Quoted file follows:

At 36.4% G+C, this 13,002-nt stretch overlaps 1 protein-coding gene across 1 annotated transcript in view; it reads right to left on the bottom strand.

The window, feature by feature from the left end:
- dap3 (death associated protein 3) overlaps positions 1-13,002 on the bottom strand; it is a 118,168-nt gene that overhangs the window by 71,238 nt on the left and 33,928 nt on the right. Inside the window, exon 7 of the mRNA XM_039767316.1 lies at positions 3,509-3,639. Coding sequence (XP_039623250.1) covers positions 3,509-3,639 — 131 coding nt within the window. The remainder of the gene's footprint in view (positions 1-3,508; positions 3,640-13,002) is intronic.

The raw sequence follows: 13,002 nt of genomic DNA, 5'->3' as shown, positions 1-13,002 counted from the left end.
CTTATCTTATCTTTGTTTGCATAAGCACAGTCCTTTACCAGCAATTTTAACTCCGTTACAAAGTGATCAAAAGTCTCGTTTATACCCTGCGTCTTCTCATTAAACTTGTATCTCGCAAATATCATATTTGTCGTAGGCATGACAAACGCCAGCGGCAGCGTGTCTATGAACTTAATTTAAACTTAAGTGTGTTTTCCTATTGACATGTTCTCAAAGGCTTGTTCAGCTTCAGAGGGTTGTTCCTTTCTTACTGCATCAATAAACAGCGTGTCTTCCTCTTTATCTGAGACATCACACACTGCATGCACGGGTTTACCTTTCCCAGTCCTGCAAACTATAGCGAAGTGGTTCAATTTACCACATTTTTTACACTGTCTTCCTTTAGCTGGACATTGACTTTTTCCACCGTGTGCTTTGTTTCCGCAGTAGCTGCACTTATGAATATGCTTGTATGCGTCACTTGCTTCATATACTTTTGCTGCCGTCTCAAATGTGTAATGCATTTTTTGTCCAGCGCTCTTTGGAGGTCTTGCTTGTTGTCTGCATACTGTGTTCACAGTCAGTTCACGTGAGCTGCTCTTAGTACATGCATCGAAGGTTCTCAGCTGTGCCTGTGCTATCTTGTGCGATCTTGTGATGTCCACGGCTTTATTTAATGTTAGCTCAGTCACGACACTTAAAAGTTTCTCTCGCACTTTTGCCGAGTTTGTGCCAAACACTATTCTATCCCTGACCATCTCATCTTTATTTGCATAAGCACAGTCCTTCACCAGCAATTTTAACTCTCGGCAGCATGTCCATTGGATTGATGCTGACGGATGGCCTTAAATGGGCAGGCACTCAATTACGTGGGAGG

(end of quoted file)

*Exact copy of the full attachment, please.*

At 36.4% G+C, this 13,002-nt stretch overlaps 1 protein-coding gene across 1 annotated transcript in view; it reads right to left on the bottom strand.

The window, feature by feature from the left end:
- dap3 (death associated protein 3) overlaps positions 1-13,002 on the bottom strand; it is a 118,168-nt gene that overhangs the window by 71,238 nt on the left and 33,928 nt on the right. Inside the window, exon 7 of the mRNA XM_039767316.1 lies at positions 3,509-3,639. Coding sequence (XP_039623250.1) covers positions 3,509-3,639 — 131 coding nt within the window. The remainder of the gene's footprint in view (positions 1-3,508; positions 3,640-13,002) is intronic.

The raw sequence follows: 13,002 nt of genomic DNA, 5'->3' as shown, positions 1-13,002 counted from the left end.
CTTATCTTATCTTTGTTTGCATAAGCACAGTCCTTTACCAGCAATTTTAACTCCGTTACAAAGTGATCAAAAGTCTCGTTTATACCCTGCGTCTTCTCATTAAACTTGTATCTCGCAAATATCATATTTGTCGTAGGCATGACAAACGCCAGCGGCAGCGTGTCTATGAACTTAATTTAAACTTAAGTGTGTTTTCCTATTGACATGTTCTCAAAGGCTTGTTCAGCTTCAGAGGGTTGTTCCTTTCTTACTGCATCAATAAACAGCGTGTCTTCCTCTTTATCTGAGACATCACACACTGCATGCACGGGTTTACCTTTCCCAGTCCTGCAAACTATAGCGAAGTGGTTCAATTTACCACATTTTTTACACTGTCTTCCTTTAGCTGGACATTGACTTTTTCCACCGTGTGCTTTGTTTCCGCAGTAGCTGCACTTATGAATATGCTTGTATGCGTCACTTGCTTCATATACTTTTGCTGCCGTCTCAAATGTGTAATGCATTTTTTGTCCAGCGCTCTTTGGAGGTCTTGCTTGTTGTCTGCATACTGTGTTCACAGTCAGTTCACGTGAGCTGCTCTTAGTACATGCATCGAAGGTTCTCAGCTGTGCCTGTGCTATCTTGTGCGATCTTGTGATGTCCACGGCTTTATTTAATGTTAGCTCAGTCACGACACTTAAAAGTTTCTCTCGCACTTTTGCCGAGTTTGTGCCAAACACTATTCTATCCCTGACCATCTCATCTTTATTTGCATAAGCACAGTCCTTCACCAGCAATTTTAACTCTCGGCAGCATGTCCATTGGATTGATGCTGACGGATGGCCTTAAATGGGCAGGCACTCAATTACGTGGGAGG